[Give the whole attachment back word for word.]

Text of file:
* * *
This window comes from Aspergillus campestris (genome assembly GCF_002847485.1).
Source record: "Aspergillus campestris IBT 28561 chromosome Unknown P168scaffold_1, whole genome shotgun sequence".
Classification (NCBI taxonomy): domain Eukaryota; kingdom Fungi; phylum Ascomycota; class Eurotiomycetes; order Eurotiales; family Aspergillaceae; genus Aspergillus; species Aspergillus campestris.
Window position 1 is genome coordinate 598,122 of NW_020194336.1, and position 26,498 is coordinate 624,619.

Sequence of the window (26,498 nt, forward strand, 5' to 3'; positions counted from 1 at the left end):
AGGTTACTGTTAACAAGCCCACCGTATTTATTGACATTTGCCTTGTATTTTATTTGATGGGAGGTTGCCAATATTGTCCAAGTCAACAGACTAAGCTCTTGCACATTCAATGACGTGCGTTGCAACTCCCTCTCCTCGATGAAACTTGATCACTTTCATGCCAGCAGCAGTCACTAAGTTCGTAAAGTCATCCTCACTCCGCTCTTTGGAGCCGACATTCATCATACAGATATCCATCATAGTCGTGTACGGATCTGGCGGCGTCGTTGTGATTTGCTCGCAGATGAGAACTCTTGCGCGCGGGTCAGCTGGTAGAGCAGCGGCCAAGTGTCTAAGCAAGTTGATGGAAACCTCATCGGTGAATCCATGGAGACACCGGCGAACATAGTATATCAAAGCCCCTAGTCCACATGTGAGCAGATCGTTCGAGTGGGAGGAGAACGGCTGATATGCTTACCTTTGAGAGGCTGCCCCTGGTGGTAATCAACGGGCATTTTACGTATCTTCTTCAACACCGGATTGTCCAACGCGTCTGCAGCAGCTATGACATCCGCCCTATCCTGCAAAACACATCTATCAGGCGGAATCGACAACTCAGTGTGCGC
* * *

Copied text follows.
This window comes from Aspergillus campestris (genome assembly GCF_002847485.1).
Source record: "Aspergillus campestris IBT 28561 chromosome Unknown P168scaffold_1, whole genome shotgun sequence".
Classification (NCBI taxonomy): domain Eukaryota; kingdom Fungi; phylum Ascomycota; class Eurotiomycetes; order Eurotiales; family Aspergillaceae; genus Aspergillus; species Aspergillus campestris.
Window position 1 is genome coordinate 598,122 of NW_020194336.1, and position 26,498 is coordinate 624,619.

Sequence of the window (26,498 nt, forward strand, 5' to 3'; positions counted from 1 at the left end):
AGGTTACTGTTAACAAGCCCACCGTATTTATTGACATTTGCCTTGTATTTTATTTGATGGGAGGTTGCCAATATTGTCCAAGTCAACAGACTAAGCTCTTGCACATTCAATGACGTGCGTTGCAACTCCCTCTCCTCGATGAAACTTGATCACTTTCATGCCAGCAGCAGTCACTAAGTTCGTAAAGTCATCCTCACTCCGCTCTTTGGAGCCGACATTCATCATACAGATATCCATCATAGTCGTGTACGGATCTGGCGGCGTCGTTGTGATTTGCTCGCAGATGAGAACTCTTGCGCGCGGGTCAGCTGGTAGAGCAGCGGCCAAGTGTCTAAGCAAGTTGATGGAAACCTCATCGGTGAATCCATGGAGACACCGGCGAACATAGTATATCAAAGCCCCTAGTCCACATGTGAGCAGATCGTTCGAGTGGGAGGAGAACGGCTGATATGCTTACCTTTGAGAGGCTGCCCCTGGTGGTAATCAACGGGCATTTTACGTATCTTCTTCAACACCGGATTGTCCAACGCGTCTGCAGCAGCTATGACATCCGCCCTATCCTGCAAAACACATCTATCAGGCGGAATCGACAACTCAGTGTGCGC